As a fan, I obviously want to see Matt survive, because I've come to care about him and would at least like the possibility that he could return someday; even if he never does, there's no small comfort in knowing he's still out there in the LOUK universe. If he should die, however, I'm glad that he went out in a way that befits him - saving someone else's life, once again putting himself on the line for the greater good. We've seen him do it emotionally time and time again, it's just that this time he did so physically.
If this should be Jamie Bamber's last episode, I want to take a step back and thank him for everything he's put into the show over the last five series. That's a long time in UK television and for all of it, Jamie was superb. The character of Matt Devlin could easily have been another "attractive single cop with a badge" type, but Jamie gave him depth, wit and backbone - an accomplishment made more notable by the fact that he did so in a franchise that isn't known for character development. His character was a smart (and smart-mouthed) guy who had a real bond with his partner and true passion for his career.
As LOUK went on, the writers smartly began to play to Jamie's endearing personality and chemistry with Bradley Walsh - intangible elements that screenwriters can only dream of when they're putting words on the page. Much like Ben Daniels, while whomever they could get to replace him may indeed be very capable, Jamie has something special that will be sorely missed. I've enjoyed every performance that he's put in, and I hope that others recognize just how well he's done and for how long he's done it. We're certainly all lucky to have seen him bring Matt Devlin to life in a way I don't think anyone else could have.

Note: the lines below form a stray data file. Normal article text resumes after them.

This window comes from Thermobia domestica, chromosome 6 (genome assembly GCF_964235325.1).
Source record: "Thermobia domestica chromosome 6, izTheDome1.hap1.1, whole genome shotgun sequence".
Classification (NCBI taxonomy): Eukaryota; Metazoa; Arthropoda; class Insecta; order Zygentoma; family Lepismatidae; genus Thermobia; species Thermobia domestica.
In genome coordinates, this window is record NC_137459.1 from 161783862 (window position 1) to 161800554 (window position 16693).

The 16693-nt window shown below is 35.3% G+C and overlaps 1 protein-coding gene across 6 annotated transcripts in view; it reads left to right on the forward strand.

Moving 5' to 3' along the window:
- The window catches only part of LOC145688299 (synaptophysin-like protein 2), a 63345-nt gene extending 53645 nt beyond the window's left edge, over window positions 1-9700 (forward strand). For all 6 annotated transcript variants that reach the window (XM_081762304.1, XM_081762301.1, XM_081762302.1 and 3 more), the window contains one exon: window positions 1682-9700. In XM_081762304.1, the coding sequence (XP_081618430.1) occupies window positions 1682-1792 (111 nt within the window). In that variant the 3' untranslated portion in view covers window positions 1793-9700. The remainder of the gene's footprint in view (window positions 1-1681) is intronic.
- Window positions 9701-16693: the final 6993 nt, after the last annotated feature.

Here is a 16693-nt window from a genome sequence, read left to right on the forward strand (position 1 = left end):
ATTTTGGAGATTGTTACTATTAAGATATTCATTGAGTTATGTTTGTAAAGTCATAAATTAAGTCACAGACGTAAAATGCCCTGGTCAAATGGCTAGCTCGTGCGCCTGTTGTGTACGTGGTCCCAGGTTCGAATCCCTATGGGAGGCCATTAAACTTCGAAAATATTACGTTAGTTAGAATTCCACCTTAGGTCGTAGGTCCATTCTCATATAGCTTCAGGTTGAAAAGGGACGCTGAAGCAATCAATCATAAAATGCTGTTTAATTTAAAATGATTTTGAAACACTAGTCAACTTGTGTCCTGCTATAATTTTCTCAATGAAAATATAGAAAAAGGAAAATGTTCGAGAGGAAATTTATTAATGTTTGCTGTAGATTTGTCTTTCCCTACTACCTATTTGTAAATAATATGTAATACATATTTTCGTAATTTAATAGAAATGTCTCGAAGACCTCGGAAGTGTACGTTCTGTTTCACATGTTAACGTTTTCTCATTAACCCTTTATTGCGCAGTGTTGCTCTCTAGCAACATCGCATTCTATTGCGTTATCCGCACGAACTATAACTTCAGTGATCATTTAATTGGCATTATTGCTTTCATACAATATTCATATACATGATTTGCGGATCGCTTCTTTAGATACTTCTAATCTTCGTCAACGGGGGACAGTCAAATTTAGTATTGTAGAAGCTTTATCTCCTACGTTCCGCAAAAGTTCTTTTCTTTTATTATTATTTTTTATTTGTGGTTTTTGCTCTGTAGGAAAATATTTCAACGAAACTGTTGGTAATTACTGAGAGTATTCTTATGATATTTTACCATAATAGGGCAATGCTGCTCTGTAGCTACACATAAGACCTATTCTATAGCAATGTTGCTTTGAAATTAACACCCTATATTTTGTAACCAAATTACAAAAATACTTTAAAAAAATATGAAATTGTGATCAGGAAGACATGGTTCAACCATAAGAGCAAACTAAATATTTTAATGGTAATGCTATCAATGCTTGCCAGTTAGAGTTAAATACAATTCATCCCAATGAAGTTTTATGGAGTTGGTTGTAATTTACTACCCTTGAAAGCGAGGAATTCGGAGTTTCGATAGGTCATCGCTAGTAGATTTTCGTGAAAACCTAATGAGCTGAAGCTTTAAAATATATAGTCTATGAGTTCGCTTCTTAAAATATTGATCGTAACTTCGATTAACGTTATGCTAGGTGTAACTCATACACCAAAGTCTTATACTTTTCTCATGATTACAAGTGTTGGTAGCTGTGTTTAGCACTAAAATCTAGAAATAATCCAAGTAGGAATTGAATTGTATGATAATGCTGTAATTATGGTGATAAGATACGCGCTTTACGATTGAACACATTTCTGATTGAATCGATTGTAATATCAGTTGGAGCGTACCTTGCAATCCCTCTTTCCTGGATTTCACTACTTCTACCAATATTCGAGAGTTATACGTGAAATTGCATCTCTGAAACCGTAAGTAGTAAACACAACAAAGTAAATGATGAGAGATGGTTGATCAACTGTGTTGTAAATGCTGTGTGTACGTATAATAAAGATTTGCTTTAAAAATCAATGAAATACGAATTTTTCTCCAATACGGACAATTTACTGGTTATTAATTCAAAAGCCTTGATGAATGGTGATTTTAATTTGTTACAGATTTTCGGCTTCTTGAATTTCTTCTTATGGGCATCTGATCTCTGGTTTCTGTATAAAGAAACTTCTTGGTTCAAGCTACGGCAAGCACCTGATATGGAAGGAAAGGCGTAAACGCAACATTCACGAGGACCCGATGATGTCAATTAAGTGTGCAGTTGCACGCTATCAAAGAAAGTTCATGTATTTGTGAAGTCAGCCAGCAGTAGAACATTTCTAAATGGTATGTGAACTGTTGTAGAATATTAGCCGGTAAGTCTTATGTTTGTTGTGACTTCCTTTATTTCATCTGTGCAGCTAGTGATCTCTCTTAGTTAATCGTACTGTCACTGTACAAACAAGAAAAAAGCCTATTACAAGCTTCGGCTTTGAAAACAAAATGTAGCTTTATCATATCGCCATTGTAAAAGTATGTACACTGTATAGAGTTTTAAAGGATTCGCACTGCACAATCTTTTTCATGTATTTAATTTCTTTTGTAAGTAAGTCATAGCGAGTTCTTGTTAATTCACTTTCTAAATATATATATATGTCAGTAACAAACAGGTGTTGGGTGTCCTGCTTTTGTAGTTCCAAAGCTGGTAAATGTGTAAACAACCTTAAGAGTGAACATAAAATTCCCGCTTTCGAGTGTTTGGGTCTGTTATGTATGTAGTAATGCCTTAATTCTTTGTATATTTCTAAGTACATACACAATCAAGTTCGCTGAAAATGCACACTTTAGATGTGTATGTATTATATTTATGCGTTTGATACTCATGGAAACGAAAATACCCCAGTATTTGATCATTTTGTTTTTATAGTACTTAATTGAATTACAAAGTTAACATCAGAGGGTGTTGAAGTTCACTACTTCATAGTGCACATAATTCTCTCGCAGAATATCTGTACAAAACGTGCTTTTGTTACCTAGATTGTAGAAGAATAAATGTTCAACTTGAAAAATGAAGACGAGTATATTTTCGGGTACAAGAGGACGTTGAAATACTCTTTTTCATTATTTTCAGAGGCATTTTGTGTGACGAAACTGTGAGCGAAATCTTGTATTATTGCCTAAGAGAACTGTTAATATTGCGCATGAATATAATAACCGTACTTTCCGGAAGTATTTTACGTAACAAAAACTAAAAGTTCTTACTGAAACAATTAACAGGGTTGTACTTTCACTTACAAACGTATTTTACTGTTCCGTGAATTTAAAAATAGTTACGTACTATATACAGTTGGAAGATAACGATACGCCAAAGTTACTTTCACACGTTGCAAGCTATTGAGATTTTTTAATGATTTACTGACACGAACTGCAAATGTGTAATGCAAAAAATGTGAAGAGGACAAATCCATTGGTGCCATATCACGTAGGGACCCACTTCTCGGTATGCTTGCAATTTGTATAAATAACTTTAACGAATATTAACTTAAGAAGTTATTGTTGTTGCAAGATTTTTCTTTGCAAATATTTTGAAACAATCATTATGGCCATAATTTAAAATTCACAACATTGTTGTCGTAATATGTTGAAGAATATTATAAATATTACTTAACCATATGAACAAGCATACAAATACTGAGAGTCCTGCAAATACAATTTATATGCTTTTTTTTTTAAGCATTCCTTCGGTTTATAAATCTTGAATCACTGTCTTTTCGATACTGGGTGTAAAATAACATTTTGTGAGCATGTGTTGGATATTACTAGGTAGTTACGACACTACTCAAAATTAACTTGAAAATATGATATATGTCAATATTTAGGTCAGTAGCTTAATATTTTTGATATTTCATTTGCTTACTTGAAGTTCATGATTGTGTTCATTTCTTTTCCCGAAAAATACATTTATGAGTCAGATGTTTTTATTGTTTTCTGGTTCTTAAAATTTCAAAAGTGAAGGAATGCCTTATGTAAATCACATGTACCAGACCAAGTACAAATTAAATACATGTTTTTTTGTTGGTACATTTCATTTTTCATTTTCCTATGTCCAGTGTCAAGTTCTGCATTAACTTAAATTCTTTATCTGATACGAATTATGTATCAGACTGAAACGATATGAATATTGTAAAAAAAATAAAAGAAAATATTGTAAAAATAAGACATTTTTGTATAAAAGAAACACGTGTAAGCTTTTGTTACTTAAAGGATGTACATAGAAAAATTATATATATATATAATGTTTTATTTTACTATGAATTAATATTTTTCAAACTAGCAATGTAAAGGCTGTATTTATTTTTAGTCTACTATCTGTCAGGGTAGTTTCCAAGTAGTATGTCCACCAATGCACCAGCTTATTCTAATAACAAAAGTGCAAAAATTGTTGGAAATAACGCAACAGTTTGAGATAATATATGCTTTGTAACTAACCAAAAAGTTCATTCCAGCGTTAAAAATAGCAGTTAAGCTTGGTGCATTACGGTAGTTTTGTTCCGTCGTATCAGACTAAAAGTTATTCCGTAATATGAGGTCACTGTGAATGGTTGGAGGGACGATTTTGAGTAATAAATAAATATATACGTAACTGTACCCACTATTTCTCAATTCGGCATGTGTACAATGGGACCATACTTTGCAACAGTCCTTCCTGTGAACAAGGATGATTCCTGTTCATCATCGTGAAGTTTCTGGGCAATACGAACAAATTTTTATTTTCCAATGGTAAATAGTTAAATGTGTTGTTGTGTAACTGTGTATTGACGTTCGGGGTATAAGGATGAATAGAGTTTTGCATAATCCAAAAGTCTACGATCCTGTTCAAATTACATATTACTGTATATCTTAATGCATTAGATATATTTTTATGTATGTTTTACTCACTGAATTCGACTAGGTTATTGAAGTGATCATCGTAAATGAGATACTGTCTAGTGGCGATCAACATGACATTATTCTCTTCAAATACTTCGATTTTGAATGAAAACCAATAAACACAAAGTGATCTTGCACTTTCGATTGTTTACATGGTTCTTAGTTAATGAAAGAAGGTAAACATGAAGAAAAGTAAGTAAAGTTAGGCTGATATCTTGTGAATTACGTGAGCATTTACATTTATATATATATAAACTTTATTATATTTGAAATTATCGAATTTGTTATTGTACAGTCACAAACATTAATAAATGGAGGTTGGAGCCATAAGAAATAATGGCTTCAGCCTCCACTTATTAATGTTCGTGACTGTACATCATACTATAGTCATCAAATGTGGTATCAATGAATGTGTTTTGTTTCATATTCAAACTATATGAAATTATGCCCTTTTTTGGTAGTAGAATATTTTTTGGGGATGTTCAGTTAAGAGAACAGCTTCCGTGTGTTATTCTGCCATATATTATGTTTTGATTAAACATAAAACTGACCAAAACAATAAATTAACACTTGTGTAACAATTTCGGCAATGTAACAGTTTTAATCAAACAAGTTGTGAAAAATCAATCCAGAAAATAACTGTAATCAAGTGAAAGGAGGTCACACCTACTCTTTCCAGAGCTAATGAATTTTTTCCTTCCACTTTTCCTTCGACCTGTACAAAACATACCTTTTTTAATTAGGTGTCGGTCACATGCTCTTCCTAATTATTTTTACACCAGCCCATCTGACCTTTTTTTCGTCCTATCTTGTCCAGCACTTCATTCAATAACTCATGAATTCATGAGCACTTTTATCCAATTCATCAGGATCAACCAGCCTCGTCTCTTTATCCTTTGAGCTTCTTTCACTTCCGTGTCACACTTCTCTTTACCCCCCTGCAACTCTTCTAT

Let's also be thankful that this episode was written by talented head writer Emilia di Girolamo; if a beloved character must leave, I want them going out with a script written by someone who knows that character well, and there's no doubt that she knows this sandbox better than anyone. (Second would be the still much-missed Terry Cafolla.) She pens a script that not only takes Matt Devlin on a proper last journey that fits his character, but also serves up what makes LOUK different from its American counterparts - the little moments, separate from the whodunit, that allow us to get to know the characters as fully formed people. I am particularly fond of Ronnie and his bucket of chicken, even if it does clog one's arteries. And yay for a Dexter shout-out, besides.
The fifth series of LOUK has missed something at times, trying to re-establish itself in the absence of two main cast members. It's sadly ironic that the show lands its best success of series five as another exemplary player seems to be on his way out the door. Yet if it should be his swan song, this is the sterling episode that Jamie Bamber - and Matt Devlin, and Law & Order: UK fans - deserved.